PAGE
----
Halfway into her junior year, Orleatha Smith dropped out of college. She had been juggling a full academic course load at Loyola Marymount University, a pricey private college near Los Angeles, and a full-time job.
And not incidentally, Smith was building up a pile of student debt to pay her tuition.
"I thought I was going to die," she said. "I just couldn't do it anymore. It was too much."
But Smith eventually got her degree from the school that Time magazine once called "the best college you've never heard of" -- Western Governors University -- which takes a different approach to online education.
"I've tried them all and this is great for working folks," she said. "If you don't have the time and you don't have the money, this place eliminates all the excuses. You can do it when you can and it's inexpensive."
Smith isn't the only one singing the nonprofit university's praises. Jamie Merisotis, chief executive of the Lumina Foundation -- the nation's largest education foundation -- calls WGU a "disruptive innovator" that's likely to push the entire education system to change in positive ways.
WGU President Robert Mendenhall also recently won the McGraw Prize in Education awarded by McGraw-Hill Cos. to innovative educators. Judges cited the university's "flexibility, accessibility and affordability."
"They have a very promising model," Merisotis said. "We are excited about it because of the way they have positioned themselves to serve an adult audience."
What makes WGU unique? Although the entire school is online, each student has a mentor who works essentially as a college counselor, helping manage the student's course schedule and checking regularly on his or her progress. The course instructors hold webinars and online study sessions, and can be reached to help students having difficulty with their studies.
The mentors and instructors mostly work from their homes, keeping in contact with students online and over the phone.
WGU instructors don't get tenure that guarantees them a job, nor are they encouraged to publish academic papers. Instructors are evaluated based on how well their students do in class and whether their students are satisfied and progressing well in their programs.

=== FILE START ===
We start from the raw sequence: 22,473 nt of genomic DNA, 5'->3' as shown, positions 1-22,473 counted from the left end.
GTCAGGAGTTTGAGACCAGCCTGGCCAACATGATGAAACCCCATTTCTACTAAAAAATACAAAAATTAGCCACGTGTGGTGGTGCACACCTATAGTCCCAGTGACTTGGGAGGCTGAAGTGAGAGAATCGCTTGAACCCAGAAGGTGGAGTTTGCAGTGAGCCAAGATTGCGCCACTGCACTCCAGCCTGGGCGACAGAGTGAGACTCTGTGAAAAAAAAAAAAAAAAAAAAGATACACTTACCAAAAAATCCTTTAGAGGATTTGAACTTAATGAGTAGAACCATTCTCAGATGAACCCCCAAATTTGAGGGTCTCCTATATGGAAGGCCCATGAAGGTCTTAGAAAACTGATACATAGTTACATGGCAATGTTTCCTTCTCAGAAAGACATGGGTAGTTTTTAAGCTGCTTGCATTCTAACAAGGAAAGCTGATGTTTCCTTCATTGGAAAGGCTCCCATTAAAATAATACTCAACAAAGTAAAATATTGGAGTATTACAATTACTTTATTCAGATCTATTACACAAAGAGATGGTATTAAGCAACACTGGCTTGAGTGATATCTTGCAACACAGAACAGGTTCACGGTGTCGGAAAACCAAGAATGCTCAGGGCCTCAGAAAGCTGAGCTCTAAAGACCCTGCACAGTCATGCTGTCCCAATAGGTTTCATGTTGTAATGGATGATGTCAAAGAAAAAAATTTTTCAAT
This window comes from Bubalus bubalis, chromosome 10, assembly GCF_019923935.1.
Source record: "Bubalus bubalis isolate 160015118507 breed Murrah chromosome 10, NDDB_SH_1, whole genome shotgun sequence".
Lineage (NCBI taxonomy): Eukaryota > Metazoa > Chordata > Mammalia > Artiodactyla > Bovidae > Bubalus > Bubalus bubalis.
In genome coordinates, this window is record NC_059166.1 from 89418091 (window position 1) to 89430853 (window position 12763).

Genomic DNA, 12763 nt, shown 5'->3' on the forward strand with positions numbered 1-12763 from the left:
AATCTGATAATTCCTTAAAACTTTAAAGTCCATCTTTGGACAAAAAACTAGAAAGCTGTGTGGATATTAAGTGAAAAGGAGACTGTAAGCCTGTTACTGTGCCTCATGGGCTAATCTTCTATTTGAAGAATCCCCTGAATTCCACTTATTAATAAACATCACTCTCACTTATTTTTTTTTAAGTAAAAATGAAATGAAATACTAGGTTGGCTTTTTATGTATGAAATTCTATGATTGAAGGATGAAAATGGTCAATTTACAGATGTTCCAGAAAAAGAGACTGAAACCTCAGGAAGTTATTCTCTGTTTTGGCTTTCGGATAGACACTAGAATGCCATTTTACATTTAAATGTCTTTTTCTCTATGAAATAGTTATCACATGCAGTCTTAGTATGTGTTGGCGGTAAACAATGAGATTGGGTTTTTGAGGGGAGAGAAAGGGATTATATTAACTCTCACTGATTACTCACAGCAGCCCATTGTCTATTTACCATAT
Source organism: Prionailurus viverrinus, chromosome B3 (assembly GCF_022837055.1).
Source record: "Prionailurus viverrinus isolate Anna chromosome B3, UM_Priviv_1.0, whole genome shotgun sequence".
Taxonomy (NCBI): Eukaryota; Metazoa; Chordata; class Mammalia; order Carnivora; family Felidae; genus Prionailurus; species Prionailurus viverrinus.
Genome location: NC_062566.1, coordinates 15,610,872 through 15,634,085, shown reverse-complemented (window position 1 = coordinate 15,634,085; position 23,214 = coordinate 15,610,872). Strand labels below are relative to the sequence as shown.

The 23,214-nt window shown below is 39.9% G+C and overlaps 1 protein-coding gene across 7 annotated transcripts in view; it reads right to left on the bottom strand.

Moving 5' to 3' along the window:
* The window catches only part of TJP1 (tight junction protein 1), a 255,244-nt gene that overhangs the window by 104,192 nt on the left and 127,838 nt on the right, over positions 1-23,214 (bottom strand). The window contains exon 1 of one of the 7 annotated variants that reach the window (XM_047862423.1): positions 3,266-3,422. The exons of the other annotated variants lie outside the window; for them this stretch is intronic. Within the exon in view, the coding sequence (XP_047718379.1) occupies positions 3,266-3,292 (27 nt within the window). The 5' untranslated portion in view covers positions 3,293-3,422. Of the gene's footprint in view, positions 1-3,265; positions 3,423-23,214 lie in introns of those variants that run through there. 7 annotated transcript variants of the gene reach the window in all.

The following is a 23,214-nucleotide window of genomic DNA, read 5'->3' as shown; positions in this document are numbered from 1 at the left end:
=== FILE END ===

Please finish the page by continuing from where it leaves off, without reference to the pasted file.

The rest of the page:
Even more unusual is what the school terms its "competency-based model." In a nutshell, that means students study at their own pace. A student can go slowly, of course. But a student who knows the material can get through a class in record time. Whereas a bachelor's degree takes at least four years to get at a traditional university, the average WGU graduate receives a BA in 2 1/2 years.
Smith said her classes at WGU were challenging, but she completed one of her full-semester classes in a single week. Because she had been working in a related field for 13 years, she already knew almost everything being taught in the course. That allowed her to write the papers and take the tests for the course in record time.
"Instead of everybody coming to the same class and sitting there for the same period of time, we tailor education to the individual," WGU's Mendenhall said. "Why should you sit in a class for four months when you know 95 percent of the material?"
Because the school is a nonprofit that's focused on making education accessible, it keeps a tight rein on tuition. Undergraduate students pay $2,800 per semester. That pays for as many or as few units as they can manage to take. The average graduate pays less than $15,000 for a four-year degree.
The online classes and the ability to progress at one's own pace have made the university a favorite among older students, Mendenhall said. The average age of WGU students is 36. Many are already juggling families and jobs. The vast majority -- 82 percent -- falls into what the education establishment calls "underserved" categories: poor, minority, rural or students who are the first in their families to pursue a college degree.
The National Study of Student Engagement, which rates both traditional and online universities, showed WGU as performing equal to or better than other private, nonprofit universities not directly supported by governmental bodies. The ratings were based on academic challenge, quality of advisors and overall educational experience.
Another survey found that 97 percent of graduates, like Smith, would recommend the university to a friend.
"We're here to demonstrate that higher education does not have to cost $25,000 a year and have double-digit tuition increases every year to be high-quality," Mendenhall said. "We are really focused on whether we are serving our students."